Concerned Canadians for Canadian Values planned to hold what they called a free speech rally opposing the federal government's M-103 anti-Islamophobia motion, in a public park in Grande Prairie, Alberta.
Then just days before the rally, their permit was denied by city manager Robert Nicolay.
Nicolay sent the group's organizer, Michael Carriere, an email on August 24 that read in part:
In light of recent conflicts around similar gatherings across Canada and in the US, it is not unreasonable to foresee that the proposed August 26th event may increase risk for participants, other users of the park and the general public. In order to eliminate this particular risk the city is choosing not to approve the park use permit…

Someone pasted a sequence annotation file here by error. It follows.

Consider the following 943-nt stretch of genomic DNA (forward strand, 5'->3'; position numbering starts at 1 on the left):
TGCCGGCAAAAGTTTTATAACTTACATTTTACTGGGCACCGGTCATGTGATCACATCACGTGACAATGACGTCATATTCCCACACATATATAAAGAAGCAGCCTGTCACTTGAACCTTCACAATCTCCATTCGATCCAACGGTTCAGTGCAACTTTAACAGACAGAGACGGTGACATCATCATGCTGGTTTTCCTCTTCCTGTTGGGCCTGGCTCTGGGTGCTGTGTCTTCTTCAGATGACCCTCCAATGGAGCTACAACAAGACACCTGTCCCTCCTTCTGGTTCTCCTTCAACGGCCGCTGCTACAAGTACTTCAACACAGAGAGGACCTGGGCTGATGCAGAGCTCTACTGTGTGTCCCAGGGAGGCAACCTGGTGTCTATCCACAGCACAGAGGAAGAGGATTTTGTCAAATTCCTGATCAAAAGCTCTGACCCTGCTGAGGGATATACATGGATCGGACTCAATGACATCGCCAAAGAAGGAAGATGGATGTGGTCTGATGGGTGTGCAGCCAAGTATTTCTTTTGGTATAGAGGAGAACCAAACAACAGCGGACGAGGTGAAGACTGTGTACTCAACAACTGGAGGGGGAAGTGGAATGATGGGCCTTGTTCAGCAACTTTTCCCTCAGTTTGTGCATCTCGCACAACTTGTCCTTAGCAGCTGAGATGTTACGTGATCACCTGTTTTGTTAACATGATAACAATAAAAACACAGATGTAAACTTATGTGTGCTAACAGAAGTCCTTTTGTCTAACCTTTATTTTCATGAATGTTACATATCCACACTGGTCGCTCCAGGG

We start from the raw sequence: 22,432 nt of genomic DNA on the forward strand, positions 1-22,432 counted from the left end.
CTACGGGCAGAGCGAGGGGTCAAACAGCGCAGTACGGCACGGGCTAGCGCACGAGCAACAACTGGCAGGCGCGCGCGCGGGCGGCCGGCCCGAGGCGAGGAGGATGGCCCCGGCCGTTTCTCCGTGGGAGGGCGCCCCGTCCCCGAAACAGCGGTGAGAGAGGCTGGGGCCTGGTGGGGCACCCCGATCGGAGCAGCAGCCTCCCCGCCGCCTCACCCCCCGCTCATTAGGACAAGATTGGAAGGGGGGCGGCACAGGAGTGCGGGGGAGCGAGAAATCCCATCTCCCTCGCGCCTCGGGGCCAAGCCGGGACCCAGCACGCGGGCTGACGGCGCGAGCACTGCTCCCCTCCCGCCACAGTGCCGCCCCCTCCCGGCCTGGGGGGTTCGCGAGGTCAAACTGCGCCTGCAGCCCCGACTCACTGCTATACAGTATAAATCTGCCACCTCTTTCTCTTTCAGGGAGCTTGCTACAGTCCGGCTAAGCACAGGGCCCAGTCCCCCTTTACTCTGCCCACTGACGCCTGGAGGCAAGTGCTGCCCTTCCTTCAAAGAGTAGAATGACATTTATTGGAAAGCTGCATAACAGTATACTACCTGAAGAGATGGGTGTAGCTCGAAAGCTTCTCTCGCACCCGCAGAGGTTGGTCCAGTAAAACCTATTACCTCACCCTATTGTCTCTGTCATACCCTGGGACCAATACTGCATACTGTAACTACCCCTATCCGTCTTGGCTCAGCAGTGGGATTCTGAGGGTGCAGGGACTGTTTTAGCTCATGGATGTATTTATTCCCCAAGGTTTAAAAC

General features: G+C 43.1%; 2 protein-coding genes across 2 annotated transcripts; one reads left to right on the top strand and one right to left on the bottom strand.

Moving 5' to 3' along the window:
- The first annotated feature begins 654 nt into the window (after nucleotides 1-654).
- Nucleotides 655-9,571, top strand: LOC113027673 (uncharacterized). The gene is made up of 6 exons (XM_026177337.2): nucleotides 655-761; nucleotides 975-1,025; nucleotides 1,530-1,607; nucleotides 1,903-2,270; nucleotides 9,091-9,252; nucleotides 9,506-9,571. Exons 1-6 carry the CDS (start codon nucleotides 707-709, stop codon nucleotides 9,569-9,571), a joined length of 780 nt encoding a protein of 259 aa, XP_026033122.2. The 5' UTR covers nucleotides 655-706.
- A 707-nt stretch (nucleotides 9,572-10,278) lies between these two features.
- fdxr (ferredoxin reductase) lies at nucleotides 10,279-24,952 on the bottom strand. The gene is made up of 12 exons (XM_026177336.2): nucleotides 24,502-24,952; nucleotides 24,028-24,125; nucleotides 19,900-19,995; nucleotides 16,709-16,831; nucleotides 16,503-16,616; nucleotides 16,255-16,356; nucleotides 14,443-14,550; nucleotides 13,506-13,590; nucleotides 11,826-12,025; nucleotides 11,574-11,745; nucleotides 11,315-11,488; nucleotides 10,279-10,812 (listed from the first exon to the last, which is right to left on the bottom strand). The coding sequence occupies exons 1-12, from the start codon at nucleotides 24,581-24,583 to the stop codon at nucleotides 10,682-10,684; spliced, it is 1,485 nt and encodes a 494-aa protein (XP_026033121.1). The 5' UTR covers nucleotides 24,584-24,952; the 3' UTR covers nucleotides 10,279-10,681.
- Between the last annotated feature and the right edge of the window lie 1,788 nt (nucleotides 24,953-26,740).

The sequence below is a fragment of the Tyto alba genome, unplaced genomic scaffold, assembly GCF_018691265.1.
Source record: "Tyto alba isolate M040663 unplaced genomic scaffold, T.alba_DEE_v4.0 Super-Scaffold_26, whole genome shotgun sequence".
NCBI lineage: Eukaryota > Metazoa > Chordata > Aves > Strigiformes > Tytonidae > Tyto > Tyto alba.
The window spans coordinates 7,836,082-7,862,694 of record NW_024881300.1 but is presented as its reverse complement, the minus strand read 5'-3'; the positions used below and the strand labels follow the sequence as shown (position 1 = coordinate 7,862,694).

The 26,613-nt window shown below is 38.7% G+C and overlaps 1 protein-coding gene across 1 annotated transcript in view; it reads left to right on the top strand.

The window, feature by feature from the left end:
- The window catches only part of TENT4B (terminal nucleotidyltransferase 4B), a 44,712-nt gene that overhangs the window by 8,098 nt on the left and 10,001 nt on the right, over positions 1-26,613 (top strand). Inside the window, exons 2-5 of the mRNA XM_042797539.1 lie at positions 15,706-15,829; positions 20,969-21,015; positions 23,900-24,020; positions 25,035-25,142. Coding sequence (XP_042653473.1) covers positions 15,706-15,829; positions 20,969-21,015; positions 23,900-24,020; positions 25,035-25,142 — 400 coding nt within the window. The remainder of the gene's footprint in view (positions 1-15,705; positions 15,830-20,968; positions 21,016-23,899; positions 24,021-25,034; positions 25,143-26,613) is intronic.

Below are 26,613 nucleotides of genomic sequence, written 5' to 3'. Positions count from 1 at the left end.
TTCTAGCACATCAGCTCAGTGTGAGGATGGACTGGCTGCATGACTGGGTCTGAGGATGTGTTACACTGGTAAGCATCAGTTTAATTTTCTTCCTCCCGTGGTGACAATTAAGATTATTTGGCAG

The city manager and, by extension, the City of Grande Prairie, were holding this group of innocent people responsible for the actions of completely unrelated people in other cities and even other countries.
We filed a Freedom of Information request with the City of Grande Prairie to find out what really happened.
We found out the city manager, after originally approving the rally, personally intervened to put a stop to it on the very same day, just two hours later.
In other words, the very censorship that Concerned Canadians for Canadian Values wanted to protest against was happening to them behind the scenes. The government was censoring their free speech in a public place, and using “safety concerns” to do it.
Canadian Charter of Rights and Freedoms guarantees freedom of peaceful assembly, and it’s the government's job to protect this right for all.
If this violation of a fundamental human right can happen in a place as conservative as Grande Prairie, Alberta, it can happen anywhere.